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The Washburn gymnasium went quiet as star center Kyle Jorgensen walked to the free-throw line. Those in the student section collectively rose, put their arms up and fluttered their fingers in the air.

Jorgensen's first attempt went in; 66-64 Washburn. The second bounced off the rim and into the hands of Breck guard Daniel Freitag.

Freitag launched it from half-court. The Washburn reserves moved to the edges of their seats, and coach Myles Shepherd could do nothing but watch. The shot missed, and cheers shattered the home crowd's silence.

The students stormed the court. Breck had arrived undefeated Saturday but now was just another marker in Minneapolis Washburn's best boys basketball season in a dozen years.

The Millers, ranked sixth in Class 4A, followed that with an 85-67 victory Wednesday over Minneapolis North. Washburn, already the Minneapolis City Conference champion at 12-0 in league play, is 21-2, its best record since the school's trip to the state tournament in 2012. The Millers finished second that year and haven't been back to state since.

Shepherd played for that 2011-12 Washburn team and couldn't help but draw parallels.

"I see a lot of similarities in how we're winning games," Shepherd said. "Back then, when we had a bad shooting game, it didn't matter. We'd hold a team under 50 points, and it's the same thing here."

Built on unselfish play

Shepherd, in his second season at Washburn, said the key to this year's success is the team's collective commitment to defense and unselfish play. In the 6-foot-9 Jorgensen, he found the epitome of this philosophy — an NCAA Division I recruit willing to sacrifice his ego for the betterment of the team.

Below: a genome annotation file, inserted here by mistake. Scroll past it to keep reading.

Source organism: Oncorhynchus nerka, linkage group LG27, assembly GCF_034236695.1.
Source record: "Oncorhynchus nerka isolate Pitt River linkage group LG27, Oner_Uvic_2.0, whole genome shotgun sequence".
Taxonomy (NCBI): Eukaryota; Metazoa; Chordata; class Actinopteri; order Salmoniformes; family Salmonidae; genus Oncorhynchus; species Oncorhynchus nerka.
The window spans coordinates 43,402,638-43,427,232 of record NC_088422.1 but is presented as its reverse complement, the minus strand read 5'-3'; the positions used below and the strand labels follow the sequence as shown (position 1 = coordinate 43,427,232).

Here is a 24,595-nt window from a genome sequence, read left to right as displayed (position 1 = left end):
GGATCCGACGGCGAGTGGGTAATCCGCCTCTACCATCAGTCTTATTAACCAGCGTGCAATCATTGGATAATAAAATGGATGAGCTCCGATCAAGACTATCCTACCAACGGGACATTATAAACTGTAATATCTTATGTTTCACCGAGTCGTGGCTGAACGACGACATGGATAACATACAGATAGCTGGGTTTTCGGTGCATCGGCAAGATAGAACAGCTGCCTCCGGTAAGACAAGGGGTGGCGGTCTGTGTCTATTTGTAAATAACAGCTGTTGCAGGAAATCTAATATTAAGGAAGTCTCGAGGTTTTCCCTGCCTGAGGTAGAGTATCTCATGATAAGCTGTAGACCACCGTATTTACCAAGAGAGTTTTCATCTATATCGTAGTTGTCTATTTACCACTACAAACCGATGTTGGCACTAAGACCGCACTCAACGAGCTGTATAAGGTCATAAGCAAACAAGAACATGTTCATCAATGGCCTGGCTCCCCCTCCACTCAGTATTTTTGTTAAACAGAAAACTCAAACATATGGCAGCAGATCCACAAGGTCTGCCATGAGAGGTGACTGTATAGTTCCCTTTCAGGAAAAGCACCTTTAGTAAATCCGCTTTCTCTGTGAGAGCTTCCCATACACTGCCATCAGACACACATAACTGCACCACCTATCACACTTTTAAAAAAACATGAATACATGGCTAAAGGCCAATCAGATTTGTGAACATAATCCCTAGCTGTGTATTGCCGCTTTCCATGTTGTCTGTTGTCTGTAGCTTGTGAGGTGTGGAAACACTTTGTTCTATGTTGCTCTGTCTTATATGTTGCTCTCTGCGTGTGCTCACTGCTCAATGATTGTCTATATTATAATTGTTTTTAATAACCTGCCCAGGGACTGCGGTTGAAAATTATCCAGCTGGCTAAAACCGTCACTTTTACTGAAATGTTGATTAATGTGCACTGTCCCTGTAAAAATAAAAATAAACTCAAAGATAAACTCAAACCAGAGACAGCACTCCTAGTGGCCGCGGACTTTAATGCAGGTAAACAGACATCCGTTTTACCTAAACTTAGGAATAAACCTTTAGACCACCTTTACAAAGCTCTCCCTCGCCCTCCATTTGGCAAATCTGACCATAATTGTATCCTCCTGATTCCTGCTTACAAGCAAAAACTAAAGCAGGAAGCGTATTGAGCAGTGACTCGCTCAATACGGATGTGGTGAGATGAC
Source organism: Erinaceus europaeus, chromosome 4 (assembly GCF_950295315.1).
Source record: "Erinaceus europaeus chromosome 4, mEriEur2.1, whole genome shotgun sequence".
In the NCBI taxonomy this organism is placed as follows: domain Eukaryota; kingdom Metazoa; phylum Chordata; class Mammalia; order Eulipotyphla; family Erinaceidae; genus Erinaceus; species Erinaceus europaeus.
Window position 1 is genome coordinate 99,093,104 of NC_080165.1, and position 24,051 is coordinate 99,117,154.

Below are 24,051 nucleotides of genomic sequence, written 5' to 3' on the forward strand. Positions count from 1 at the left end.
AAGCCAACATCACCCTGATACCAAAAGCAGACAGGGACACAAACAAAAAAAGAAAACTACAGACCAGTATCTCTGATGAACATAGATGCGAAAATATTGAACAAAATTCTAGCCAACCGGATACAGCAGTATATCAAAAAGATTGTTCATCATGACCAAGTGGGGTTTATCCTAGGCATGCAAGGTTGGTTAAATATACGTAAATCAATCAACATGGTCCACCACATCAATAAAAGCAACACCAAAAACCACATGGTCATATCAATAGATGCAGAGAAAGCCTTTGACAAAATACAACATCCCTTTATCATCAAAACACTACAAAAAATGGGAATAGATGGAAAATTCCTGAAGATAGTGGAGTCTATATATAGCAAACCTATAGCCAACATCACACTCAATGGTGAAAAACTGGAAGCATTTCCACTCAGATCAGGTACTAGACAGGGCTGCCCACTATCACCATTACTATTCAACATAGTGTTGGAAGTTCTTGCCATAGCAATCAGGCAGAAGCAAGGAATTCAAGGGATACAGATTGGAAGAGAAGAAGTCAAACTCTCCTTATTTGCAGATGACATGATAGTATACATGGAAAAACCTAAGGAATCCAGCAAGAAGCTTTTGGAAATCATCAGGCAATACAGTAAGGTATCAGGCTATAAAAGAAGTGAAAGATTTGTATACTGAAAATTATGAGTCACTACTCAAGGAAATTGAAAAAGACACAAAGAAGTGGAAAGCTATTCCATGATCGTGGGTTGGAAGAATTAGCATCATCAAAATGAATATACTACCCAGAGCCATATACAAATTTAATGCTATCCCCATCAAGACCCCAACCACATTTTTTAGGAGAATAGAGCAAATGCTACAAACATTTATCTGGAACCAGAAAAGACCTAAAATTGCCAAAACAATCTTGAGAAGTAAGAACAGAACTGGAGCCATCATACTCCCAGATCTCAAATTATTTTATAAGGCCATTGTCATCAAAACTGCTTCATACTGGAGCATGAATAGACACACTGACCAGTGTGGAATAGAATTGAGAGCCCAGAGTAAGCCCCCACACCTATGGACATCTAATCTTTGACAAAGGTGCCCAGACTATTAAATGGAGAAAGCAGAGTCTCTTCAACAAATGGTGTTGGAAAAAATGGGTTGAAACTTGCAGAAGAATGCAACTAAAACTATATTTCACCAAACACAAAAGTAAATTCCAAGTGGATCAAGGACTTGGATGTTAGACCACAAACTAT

"Kyle could average 50 points if he wanted," Shepherd said. "He passes open shots, because he truly enjoys seeing someone else score. And that's contagious."

Jorgensen, averaging 22.5 points per game and committed to Colorado State for college, has played four seasons on the varsity and has seen the team's culture change. He described his time on the varsity, which included coaching changes and a 13-15 record last season, as "a roller coaster."

"A lot of the teams we lost to last year, we played again this year," Jorgensen said. "They saw us last year when we were bad, but now this year we're much better and we want to show them how unselfish we are and how much we trust everybody."

Senior Blake Bergren also rode out that 15-loss season and learned from it. He's an appreciative team captain.

"I definitely gained a lot of confidence throughout the years, and I give a lot of credit to the coaching staff and my teammates, to everyone who has put a lot of trust in me," Bergren said. "That helped me evolve into this role on the team of being the second guy behind Kyle."

Bergren stands third on the team in scoring at 9.8 points per game, just behind Cooper Carlson's 10. 7.

The postseason

The playoffs are on the horizon, and Shepherd knows the Millers have more to achieve.

Washburn's time away from the state tournament mostly coincides with its move to Class 4A, the largest class. The Millers are in a section with powers Wayzata and Hopkins.

"I just want the state to know that, like, we're a legit team," Shepherd said. "Yeah, we were legit at 3A. But ever since 4A, about 2014-15, we just haven't made much noise."

Shepherd said the first goal is to earn a top-four seed and host a section playoff game. In the meantime, he is also giving a healthy amount of attention to the longevity of the program, taking steps that will make Washburn a perennial contender.

He is always pursuing respect for the Millers.

"If [Breck was] one of the top teams, regardless of class, and we beat them, where you gonna put us?" Shepherd rhetorically asked.

"I'm ready for us to get some love. We're more than just another city school. I want the same love that everyone else gets. … Whatever, we'll just keep doing what we do."

Theo Franz is a University of Minnesota student reporter on assignment for Star Tribune.